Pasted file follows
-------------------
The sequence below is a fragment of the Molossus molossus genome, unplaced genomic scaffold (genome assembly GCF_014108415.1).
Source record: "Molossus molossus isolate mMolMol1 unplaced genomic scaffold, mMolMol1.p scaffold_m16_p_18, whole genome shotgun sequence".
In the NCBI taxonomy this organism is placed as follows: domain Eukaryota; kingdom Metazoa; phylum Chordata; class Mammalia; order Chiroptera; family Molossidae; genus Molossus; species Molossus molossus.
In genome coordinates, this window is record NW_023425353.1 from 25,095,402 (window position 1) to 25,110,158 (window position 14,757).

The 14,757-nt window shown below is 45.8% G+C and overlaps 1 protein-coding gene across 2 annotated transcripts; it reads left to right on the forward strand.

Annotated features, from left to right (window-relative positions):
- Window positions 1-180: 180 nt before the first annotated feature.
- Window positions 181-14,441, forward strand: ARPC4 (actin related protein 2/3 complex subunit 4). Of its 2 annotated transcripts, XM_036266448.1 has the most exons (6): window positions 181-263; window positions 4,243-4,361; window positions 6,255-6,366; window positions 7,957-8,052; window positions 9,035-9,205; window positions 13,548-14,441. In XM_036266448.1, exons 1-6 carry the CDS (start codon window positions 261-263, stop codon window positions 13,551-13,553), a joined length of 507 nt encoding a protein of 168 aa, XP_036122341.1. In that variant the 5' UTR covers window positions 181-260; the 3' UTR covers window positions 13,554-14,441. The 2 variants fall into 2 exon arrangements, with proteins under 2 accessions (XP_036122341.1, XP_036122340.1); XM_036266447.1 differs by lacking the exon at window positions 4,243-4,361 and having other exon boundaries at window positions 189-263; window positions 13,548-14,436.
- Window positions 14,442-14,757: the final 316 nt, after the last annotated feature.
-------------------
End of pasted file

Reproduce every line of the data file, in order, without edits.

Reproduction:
The sequence below is a fragment of the Molossus molossus genome, unplaced genomic scaffold (genome assembly GCF_014108415.1).
Source record: "Molossus molossus isolate mMolMol1 unplaced genomic scaffold, mMolMol1.p scaffold_m16_p_18, whole genome shotgun sequence".
In the NCBI taxonomy this organism is placed as follows: domain Eukaryota; kingdom Metazoa; phylum Chordata; class Mammalia; order Chiroptera; family Molossidae; genus Molossus; species Molossus molossus.
In genome coordinates, this window is record NW_023425353.1 from 25,095,402 (window position 1) to 25,110,158 (window position 14,757).

The 14,757-nt window shown below is 45.8% G+C and overlaps 1 protein-coding gene across 2 annotated transcripts; it reads left to right on the forward strand.

Annotated features, from left to right (window-relative positions):
- Window positions 1-180: 180 nt before the first annotated feature.
- Window positions 181-14,441, forward strand: ARPC4 (actin related protein 2/3 complex subunit 4). Of its 2 annotated transcripts, XM_036266448.1 has the most exons (6): window positions 181-263; window positions 4,243-4,361; window positions 6,255-6,366; window positions 7,957-8,052; window positions 9,035-9,205; window positions 13,548-14,441. In XM_036266448.1, exons 1-6 carry the CDS (start codon window positions 261-263, stop codon window positions 13,551-13,553), a joined length of 507 nt encoding a protein of 168 aa, XP_036122341.1. In that variant the 5' UTR covers window positions 181-260; the 3' UTR covers window positions 13,554-14,441. The 2 variants fall into 2 exon arrangements, with proteins under 2 accessions (XP_036122341.1, XP_036122340.1); XM_036266447.1 differs by lacking the exon at window positions 4,243-4,361 and having other exon boundaries at window positions 189-263; window positions 13,548-14,436.
- Window positions 14,442-14,757: the final 316 nt, after the last annotated feature.